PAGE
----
Legally, the right to teach as one sees fit, but not necessarily the right to teach evil. The term encompasses much more than teaching-related speech rights of teachers.

It often also refers to the right of a researcher to pursue eir research and publish eir findings, whether they be popular or controversial, without being put under political pressure.

Three chairs were splayed out in a semicircle in the grand old office; two were occupied by old men, both with the same shock of silver hair parted from the right, both men comfortable in their age, like a worn suit, as though they had been old their whole lives. The third one was empty; one of the men, the University's chancellor, beckoned James to sit.

"First, I'd like to extend my personal congratulations on your having received the highest level of education at this fine institution.You have shown consistently high standards of scholarship, and you've been justly conferred the honours of a Ph.D in Classical Studies. I believe you have many years of academic excellence ahead of you". The second man sat still, looking at James, expressing no emotion.

James shifted in his chair, a little embarrassed by the plaudits. "Well, sir, thank you, um, well if I've been successful here, then it's the quality of education your institution provides." He looked at the second man and extended his hand. "I'm sorry sir I didn't introduce myself, I'm James Spaulding, nice to meet you". The man made no attempt to shake hands whatsoever, instead staring at James right in the eyes. "Ok, whatever" muttered James as he withdrew his hand.

The chancellor immediately intervened with an awkward laugh. "You'll excuse Mr. Gunn, he's rather old-fashioned." James nodded, and said nothing. The three men sat in silence for a minute, the Chancellor's eyes darting between Mr. Gunn and James. The vintage oak panelling in the office glowed warm and mellow in the afternoon sunlight, which reflected off of the Chancellor's crystal scotch glass; two fingers' worth, by the look of it. A small metal case sat beside the glass on Mr. Gunn's side of the table.

James broke the silence. "So if I may ask, sir, why was I asked to meet here?" He had received a note by courier delivered from the Chancellor's office the previous week, days after his graduation; written in immaculate calligraphy on thick, creamy paper was an invitation to meet with the Chancellor himself and a "person of interest" to discuss his "rich academic and personal future". He asked the courier if it was for real; well, he said, he picked it up from the Chancellor's personal secretary, and that he made about five or six of these kinds of deliveries a year. So it probably checked out.

"Well, Mr. Spaulding" started the Chancellor in an uneven voice. "Your Ph.D thesis on the Ravennese Parchment was, shall I say, exceptionally well received by an academic community of sorts, with whom Mr. Gunn is associated. In particular, your analysis of late Empire colloquialisms and syntax within the text were superb, and your assertion of authenticity, while disputable, is certainly...compelling."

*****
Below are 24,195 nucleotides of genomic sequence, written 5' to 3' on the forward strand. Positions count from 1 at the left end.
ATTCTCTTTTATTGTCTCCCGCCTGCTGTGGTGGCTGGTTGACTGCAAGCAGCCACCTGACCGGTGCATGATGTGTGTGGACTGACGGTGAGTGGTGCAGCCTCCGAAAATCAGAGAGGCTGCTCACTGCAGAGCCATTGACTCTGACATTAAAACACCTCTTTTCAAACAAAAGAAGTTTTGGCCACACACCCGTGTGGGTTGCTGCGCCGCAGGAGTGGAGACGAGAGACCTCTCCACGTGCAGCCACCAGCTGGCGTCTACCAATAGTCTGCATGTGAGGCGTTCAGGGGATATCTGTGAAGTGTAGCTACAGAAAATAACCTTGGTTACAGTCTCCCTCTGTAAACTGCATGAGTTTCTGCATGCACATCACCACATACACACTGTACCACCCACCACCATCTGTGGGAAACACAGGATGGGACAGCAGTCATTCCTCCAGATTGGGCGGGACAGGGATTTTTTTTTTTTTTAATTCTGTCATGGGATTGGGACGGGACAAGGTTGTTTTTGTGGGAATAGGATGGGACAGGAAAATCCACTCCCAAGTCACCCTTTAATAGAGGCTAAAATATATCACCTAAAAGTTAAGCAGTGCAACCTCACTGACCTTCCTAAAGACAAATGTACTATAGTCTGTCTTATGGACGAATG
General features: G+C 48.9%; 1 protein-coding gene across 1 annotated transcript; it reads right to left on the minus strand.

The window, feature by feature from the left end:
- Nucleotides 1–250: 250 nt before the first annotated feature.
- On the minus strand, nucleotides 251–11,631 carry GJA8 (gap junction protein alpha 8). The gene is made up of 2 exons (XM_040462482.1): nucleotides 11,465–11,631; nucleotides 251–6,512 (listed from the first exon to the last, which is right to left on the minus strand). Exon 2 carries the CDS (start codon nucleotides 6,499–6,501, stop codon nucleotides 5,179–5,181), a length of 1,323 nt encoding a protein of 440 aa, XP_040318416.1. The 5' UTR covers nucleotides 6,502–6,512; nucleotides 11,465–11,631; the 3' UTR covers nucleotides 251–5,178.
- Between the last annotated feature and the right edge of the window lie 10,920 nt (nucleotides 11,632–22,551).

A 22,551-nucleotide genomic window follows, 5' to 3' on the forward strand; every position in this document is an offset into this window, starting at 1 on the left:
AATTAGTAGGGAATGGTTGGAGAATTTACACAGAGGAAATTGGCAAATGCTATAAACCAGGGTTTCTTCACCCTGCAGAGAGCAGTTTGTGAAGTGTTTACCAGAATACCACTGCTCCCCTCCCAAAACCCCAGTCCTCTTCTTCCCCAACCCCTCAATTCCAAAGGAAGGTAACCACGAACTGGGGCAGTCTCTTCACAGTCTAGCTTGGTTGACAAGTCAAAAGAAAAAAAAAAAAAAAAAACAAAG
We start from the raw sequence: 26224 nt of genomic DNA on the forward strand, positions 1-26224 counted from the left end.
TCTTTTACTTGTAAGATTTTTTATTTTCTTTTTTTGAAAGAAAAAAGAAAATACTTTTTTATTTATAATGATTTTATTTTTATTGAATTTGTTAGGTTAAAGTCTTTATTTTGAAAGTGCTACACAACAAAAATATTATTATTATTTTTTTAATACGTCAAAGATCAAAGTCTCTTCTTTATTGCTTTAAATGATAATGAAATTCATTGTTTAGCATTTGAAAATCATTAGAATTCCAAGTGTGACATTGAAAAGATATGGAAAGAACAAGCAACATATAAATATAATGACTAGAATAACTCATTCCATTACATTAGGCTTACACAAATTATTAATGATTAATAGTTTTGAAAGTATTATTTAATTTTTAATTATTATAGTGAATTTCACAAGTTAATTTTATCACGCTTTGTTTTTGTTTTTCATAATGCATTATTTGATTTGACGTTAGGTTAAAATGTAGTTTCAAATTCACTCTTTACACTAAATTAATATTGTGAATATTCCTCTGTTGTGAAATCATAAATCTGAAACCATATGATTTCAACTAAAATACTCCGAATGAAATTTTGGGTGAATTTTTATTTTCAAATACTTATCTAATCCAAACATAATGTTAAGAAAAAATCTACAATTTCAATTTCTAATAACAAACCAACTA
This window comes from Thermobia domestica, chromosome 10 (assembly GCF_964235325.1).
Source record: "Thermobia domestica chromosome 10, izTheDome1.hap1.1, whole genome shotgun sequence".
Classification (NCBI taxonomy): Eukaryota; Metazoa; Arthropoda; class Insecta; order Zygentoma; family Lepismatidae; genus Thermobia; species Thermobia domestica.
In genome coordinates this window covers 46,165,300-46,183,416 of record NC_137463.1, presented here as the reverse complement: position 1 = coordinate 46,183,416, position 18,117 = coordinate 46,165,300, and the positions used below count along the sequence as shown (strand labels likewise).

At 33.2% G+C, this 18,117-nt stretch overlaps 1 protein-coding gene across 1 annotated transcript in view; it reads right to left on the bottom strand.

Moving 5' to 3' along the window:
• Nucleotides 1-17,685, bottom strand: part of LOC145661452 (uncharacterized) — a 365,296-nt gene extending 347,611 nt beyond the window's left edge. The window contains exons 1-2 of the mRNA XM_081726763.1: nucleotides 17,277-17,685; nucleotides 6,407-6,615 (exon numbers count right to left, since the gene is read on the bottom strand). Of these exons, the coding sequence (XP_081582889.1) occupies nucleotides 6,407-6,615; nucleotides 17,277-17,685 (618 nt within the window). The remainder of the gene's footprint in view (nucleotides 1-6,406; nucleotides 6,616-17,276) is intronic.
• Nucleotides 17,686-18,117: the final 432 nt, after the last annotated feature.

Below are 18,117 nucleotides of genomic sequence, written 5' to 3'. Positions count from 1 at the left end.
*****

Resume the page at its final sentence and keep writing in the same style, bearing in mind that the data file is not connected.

James nodded. The Ravennese Parchment, also known as Herodicus, had been discovered ten years prior in a Roman ossuary near Ravenna, nestled among scrolls a plain clay jar. Three of the parchments were lists containing names & occupations of the deceased, but the fourth was a bizarre, seemingly inexplicable account of life circa 2200 CE, written in flawless colloquial Roman Latin and signed by one "Herodicus", after whom the document is named. Apart from the parchment's finder, Dr. Manolo Capri (who died in a car accident two years after the find), it was widely considered a hoax and not extensively reported, although carbon dating, once properly calibrated, placed its origins sometime during the troubled 5th century CE. James had looked at the writing's grammar, syntax, word choice and other linguistic attributes and concluded that it was either genuine, or the work of an inordinately gifted trickster. With the help of his fiancée, who achieved her Ph.D in biology the previous year, he had the University's biology lab examine a tiny chipping of the ink, which showed it being primarily carbon-based diluted with water, which was the chief ink used at the time; trace amounts of titanium, though, remained unexplained.

The Chancellor continued. "Your thesis certainly challenged a few notions in contemporary Classics, and as such came to the attention of Mr. Gunn." He glanced nervously at Mr. Gunn, moisture forming on his forehead. "Mr. Gunn?"

Mr. Gunn still said nothing. James was starting to get impatient with this silent treatment, and let it be known. "Well, no offense sir, but if I may say it's rather rude to invite someone to a meeting and then stare at them like they assaulted your kitten", he said to Gunn, leaning forward. "Now what's the whole point of this?"

Mr. Gunn sat still for a second, and then looked aside and chuckled. He sat forward, looked at James and his expression immediately turned to ice. "Is there anything you people take as sacred anymore? Now you need to listen to what the Chancellor is telling you. Mr Chancellor?"

The Chancellor glanced back at James. "Quite right. You see, the organization Mr. Gunn represents is very old, with roots dating back to 6th century French times. This organization, Brotherhood of the Majestic Twelve, is heavily invested in research spanning many fields; archaeological, historical, not to mention scientific and technological innovation. In fact, Mr. Gunn is one of the group’s leaders, an elder of high esteem, and is as such a major benefactor.”